Bee News: December Edition

Health Canada wakes Up: Proposed ban of Imidacloprid

Looks like Health Canada has finally realized how horrible Imidacloprid is for our pollinators. The pesticide has been linked to the bee population decline for a while now, but there has only been partial bans in certain areas of Canada. However, according to recent news reports, Health Canada said it intends to phase out almost all uses of Imidacloprid and will re-evaluate the use of two other insecticides. In 2013, Health Canada published a report linking neonicotinoid use in corn crops to bee deaths in corn-growing regions of Quebec and Ontario. Two years later, it announced it would be re-evaluating the pesticide's use. But as of recently it looks like we are kicking these nasty thangs to the curb sooner than expected! Though it’s only the beginning, it seems Canada is taking a major step in the banning the harmful substance. We will keep you in the loop on how this movement progresses!

Sweet Makeover: Artist Fixes Damaged Objects By Placing Them in Beehives

honeycomb-sculpture Canadian artist, Aganetha Dyck, has created quite the buzz with her honeycomb makeovers. Through work with beekeepers, scientists, and hundreds of bee collaborators, Dyke has created wax-covered objects, that not only look cool, but also have a deeper message. The collection includes items such as Edwardian figurines, helmets, shoes and sports equipment. The project was inspired by the honeybees’ methods of construction and ability to mend their hive's cracks through the creation of honeycomb, wax and propolis. By choosing relatable items, Dyck is able to show the relationship between the natural world and humanity; in particular, the dependency we as a society have with different species. Without the pollinators go, especially our lovely friends the bees, a vast majority of our word would be gone. Dyck's work highlights the natural world that we often take for granted and what it can be used to create.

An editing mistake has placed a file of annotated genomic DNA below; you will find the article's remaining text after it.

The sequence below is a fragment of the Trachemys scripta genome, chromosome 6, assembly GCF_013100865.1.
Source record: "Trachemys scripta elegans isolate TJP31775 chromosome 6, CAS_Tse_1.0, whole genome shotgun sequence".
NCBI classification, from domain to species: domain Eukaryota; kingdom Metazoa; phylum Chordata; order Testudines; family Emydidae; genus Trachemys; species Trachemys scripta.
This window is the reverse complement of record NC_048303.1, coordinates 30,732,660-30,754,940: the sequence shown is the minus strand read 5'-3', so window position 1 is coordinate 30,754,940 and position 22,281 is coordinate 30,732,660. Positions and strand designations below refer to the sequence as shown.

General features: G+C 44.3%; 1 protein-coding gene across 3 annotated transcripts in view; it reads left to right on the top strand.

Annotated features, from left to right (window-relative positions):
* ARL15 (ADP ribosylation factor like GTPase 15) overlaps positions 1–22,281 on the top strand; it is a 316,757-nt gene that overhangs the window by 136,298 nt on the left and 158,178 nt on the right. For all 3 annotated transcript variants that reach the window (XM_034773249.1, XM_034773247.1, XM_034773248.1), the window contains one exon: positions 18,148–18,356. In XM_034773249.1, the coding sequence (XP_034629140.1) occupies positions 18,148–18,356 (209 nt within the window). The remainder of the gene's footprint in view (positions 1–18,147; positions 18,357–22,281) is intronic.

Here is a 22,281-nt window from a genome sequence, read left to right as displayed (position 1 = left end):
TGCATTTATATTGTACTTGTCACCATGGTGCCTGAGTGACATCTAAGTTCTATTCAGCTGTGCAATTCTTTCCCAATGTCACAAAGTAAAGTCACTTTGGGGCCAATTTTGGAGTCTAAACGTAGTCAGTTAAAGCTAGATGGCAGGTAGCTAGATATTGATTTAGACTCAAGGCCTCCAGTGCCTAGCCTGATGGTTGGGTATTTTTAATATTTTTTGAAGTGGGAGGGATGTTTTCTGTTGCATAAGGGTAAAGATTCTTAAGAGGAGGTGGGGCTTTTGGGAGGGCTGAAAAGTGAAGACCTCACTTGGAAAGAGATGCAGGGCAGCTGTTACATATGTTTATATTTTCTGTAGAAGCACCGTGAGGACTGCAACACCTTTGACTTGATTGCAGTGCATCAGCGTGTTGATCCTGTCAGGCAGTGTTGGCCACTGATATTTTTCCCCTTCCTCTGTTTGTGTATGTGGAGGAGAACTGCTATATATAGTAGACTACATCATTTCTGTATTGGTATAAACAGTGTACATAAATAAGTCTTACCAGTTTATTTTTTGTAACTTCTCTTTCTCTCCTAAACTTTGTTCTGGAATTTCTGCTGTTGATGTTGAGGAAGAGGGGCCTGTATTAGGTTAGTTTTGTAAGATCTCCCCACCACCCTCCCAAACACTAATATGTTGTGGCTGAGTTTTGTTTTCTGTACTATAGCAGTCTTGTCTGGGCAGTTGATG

Bee Connected: Australia Encourages the Use of Technology to Help Farmers and Beekeepers Communicate!

The Australian Honey Bee Industry Council (AHBIC) and Cotton Australia are asking farmers and beekeepers alike to use an online app to help communicate to preserve the welfare of the pollinators. BeeConnected app allows the communication between farmers and beekeepers to help ensure crop protection is conducted safely, responsibly and according to label requirements. Users registered on BeeConnected are even alerted when beekeeping or crop protection activities are logged within a 10-kilometer radius! The app, BeeConnected, is no cost to the user and is on iPhone, Android and desktop computers! Currently it is run by CropLife Australia in partnership with AHBIC, however, we hope this will expand rapidly and partner with more crop categories! While this is only the start, we think it is the start of a whole new way of farming and pollinating and a great step towards #savingthebees!